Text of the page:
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photo by Patricia Hofmeester

Geocache searches range in difficulty from preschooler-friendly to Indiana Jones–level expeditions

By Haley Gray

Players across the globe use GPS coordinates to hunt for (usually) small, mundane objects hidden in unlikely places. They don’t know what the geocache is before they get there, and beyond its GPS coordinates—a string of numbers and letters—they don’t know what the location is, either.

photo by Lasse Hendriks
photo by Lasse Hendriks

A geocache could be a plastic toy tucked between the branches of a tree like any other in a national forest, a tiny capsule dangling from a sidewalk grate in New York City, or a fake rock with a secret compartment, discreetly placed near a historical landmark. Often, the prize isn’t an object at all, but merely the chance to add your name to a log of those who’ve managed to find that geocache.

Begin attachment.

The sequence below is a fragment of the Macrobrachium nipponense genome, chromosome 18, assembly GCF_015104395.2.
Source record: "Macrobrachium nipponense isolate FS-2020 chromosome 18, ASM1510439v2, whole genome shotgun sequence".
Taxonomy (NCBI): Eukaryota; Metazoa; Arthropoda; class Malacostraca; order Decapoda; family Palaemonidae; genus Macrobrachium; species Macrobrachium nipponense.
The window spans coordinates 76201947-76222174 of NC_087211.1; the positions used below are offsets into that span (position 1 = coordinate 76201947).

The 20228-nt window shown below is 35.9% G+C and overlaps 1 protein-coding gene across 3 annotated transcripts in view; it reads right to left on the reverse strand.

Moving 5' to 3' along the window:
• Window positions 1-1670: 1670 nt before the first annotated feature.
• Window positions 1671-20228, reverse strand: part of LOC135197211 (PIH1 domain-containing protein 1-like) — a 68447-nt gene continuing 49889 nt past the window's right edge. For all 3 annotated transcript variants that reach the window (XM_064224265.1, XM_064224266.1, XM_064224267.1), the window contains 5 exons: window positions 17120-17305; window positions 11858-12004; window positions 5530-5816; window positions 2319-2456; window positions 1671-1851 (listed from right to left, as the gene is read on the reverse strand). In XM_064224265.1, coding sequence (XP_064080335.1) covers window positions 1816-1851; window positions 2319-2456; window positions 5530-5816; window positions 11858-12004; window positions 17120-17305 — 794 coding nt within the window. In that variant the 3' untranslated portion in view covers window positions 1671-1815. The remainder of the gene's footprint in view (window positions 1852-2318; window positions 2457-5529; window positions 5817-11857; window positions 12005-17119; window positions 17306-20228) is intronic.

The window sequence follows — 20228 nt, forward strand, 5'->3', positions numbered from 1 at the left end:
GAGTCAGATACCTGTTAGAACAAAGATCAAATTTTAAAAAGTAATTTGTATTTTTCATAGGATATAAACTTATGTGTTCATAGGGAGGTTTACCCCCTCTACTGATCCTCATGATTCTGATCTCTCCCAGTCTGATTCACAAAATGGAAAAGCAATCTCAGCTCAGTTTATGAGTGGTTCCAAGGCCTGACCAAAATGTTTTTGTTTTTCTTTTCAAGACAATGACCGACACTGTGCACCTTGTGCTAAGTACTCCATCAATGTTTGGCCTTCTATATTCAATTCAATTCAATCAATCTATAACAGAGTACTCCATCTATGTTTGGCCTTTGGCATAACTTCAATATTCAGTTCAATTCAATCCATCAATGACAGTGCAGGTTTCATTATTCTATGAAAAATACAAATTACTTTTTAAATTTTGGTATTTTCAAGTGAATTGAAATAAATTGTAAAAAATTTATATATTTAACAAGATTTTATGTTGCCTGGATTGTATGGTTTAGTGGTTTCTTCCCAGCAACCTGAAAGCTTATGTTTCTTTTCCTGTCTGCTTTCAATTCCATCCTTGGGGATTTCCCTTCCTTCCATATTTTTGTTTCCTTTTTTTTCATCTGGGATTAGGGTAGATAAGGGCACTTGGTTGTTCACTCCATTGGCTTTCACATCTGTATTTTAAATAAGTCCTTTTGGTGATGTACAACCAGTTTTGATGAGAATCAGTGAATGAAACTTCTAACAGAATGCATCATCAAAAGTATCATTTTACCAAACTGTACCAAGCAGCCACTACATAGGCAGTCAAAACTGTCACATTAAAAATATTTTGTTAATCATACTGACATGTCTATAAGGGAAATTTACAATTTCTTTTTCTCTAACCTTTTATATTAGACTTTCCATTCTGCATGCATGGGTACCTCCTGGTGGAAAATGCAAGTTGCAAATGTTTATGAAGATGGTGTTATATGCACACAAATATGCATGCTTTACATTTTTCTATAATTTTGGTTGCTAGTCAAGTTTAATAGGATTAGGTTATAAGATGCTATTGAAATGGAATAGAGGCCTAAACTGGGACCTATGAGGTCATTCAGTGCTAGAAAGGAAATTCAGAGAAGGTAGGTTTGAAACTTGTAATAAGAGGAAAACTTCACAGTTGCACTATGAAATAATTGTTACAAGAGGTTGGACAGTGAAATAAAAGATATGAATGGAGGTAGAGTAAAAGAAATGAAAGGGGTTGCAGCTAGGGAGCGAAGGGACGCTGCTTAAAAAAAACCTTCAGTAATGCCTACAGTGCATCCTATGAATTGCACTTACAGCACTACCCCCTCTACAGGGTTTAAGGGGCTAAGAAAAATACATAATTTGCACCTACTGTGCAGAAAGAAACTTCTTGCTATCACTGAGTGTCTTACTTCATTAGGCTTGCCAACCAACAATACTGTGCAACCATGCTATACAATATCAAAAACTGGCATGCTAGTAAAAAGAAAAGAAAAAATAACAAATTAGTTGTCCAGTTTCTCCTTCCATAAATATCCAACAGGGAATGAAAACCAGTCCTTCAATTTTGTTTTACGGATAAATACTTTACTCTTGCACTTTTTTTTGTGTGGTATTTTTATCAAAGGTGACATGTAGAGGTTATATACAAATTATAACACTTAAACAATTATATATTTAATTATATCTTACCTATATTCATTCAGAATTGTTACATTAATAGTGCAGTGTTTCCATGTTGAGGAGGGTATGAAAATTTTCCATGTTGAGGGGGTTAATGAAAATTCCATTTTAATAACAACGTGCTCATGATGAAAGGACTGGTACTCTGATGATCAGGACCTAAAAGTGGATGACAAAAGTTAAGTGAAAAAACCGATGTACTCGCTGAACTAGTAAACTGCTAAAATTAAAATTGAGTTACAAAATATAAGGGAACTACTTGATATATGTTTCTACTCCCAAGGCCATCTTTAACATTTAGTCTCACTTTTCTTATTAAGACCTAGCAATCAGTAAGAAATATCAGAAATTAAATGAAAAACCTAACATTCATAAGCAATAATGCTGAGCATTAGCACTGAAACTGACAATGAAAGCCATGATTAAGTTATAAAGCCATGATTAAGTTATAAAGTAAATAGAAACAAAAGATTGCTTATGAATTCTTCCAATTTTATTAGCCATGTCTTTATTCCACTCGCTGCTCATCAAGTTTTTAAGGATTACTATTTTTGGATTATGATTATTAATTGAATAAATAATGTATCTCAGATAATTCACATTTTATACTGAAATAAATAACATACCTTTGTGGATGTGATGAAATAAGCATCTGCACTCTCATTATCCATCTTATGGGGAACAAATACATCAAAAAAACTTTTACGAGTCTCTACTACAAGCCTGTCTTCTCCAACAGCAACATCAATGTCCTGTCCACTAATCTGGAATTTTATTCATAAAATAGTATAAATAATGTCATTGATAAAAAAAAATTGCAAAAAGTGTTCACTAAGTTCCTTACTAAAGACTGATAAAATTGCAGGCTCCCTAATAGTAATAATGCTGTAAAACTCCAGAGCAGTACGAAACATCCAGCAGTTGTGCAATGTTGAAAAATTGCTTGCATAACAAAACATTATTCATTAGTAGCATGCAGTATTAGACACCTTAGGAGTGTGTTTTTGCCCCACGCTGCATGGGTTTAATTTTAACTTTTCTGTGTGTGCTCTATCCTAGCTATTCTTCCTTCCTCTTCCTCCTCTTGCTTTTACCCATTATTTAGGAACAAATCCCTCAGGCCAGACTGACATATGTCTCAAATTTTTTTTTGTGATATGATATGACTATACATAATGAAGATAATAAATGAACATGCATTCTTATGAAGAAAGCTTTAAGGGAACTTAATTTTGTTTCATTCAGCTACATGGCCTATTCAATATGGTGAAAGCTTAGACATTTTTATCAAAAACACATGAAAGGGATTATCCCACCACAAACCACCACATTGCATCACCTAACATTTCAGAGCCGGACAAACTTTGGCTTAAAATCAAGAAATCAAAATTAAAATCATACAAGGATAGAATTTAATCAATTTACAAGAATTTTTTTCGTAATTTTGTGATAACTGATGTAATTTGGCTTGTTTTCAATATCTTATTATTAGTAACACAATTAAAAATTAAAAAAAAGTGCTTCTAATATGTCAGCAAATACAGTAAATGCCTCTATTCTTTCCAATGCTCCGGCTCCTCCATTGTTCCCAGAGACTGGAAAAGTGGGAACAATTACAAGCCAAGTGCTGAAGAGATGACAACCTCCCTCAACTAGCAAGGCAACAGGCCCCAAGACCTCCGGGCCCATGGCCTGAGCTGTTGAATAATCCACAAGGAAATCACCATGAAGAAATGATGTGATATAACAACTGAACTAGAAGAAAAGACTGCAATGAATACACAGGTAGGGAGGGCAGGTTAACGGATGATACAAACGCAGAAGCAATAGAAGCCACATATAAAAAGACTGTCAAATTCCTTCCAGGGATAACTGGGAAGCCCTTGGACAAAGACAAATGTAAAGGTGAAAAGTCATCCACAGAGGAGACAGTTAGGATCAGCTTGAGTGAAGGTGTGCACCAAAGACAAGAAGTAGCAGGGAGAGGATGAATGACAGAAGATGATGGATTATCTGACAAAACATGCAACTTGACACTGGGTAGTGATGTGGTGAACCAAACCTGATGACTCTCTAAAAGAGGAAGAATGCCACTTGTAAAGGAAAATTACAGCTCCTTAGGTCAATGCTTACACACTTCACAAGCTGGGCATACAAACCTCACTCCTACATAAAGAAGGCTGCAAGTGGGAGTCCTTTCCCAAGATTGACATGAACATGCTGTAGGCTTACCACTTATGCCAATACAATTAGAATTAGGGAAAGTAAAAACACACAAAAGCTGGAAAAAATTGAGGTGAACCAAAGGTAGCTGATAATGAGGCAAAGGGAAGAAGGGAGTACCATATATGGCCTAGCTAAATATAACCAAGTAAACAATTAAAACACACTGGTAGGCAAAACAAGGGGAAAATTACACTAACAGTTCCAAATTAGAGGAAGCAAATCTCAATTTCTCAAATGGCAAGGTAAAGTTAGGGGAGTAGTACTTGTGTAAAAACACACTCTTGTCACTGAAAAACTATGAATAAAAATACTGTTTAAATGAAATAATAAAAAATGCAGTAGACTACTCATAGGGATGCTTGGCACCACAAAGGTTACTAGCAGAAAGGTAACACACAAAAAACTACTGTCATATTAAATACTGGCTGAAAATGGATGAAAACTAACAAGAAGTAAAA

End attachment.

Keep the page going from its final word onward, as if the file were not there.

Geocaching is mobile phone- or GPS device-based, and searches range in difficulty from preschooler-friendly to Indiana Jones–level expeditions. Players savor the hunt as a means to explore corners of the world they might not find themselves in for any other reason. State and national parks are dotted with hidden geocaches—in fact, sometimes they’re even highlighted on the park’s official website. Advanced hikers can use geocaching to take advantage of fall’s cool weather, and parents can get kids excited about a family outing by making it into a treasure hunt.

Find coordinates and more at www.cpw.state.co/us/thingstodo and geocaching.com.